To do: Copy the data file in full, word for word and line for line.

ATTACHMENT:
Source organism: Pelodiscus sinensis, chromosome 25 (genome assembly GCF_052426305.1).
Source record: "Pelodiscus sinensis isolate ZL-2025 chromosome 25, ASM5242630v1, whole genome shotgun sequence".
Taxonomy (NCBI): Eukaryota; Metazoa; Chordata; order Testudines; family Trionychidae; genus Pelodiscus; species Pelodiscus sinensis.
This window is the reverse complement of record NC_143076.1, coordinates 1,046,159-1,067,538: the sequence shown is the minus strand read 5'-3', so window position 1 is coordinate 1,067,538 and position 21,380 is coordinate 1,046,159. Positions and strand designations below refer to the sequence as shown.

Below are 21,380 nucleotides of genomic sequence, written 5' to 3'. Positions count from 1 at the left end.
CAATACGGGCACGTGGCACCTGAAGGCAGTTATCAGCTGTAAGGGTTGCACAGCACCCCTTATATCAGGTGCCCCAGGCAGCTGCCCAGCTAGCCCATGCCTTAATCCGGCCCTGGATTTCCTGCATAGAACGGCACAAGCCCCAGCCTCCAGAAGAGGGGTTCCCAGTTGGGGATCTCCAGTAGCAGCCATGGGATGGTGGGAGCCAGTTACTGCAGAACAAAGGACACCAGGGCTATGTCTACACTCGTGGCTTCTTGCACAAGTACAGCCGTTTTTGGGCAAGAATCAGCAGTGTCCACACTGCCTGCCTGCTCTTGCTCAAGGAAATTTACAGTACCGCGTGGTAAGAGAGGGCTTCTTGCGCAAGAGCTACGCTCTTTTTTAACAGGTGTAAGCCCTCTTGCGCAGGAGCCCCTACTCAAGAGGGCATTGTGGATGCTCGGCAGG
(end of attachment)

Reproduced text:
Source organism: Pelodiscus sinensis, chromosome 25 (genome assembly GCF_052426305.1).
Source record: "Pelodiscus sinensis isolate ZL-2025 chromosome 25, ASM5242630v1, whole genome shotgun sequence".
Taxonomy (NCBI): Eukaryota; Metazoa; Chordata; order Testudines; family Trionychidae; genus Pelodiscus; species Pelodiscus sinensis.
This window is the reverse complement of record NC_143076.1, coordinates 1,046,159-1,067,538: the sequence shown is the minus strand read 5'-3', so window position 1 is coordinate 1,067,538 and position 21,380 is coordinate 1,046,159. Positions and strand designations below refer to the sequence as shown.

Below are 21,380 nucleotides of genomic sequence, written 5' to 3'. Positions count from 1 at the left end.
CAATACGGGCACGTGGCACCTGAAGGCAGTTATCAGCTGTAAGGGTTGCACAGCACCCCTTATATCAGGTGCCCCAGGCAGCTGCCCAGCTAGCCCATGCCTTAATCCGGCCCTGGATTTCCTGCATAGAACGGCACAAGCCCCAGCCTCCAGAAGAGGGGTTCCCAGTTGGGGATCTCCAGTAGCAGCCATGGGATGGTGGGAGCCAGTTACTGCAGAACAAAGGACACCAGGGCTATGTCTACACTCGTGGCTTCTTGCACAAGTACAGCCGTTTTTGGGCAAGAATCAGCAGTGTCCACACTGCCTGCCTGCTCTTGCTCAAGGAAATTTACAGTACCGCGTGGTAAGAGAGGGCTTCTTGCGCAAGAGCTACGCTCTTTTTTAACAGGTGTAAGCCCTCTTGCGCAGGAGCCCCTACTCAAGAGGGCATTGTGGATGCTCGGCAGG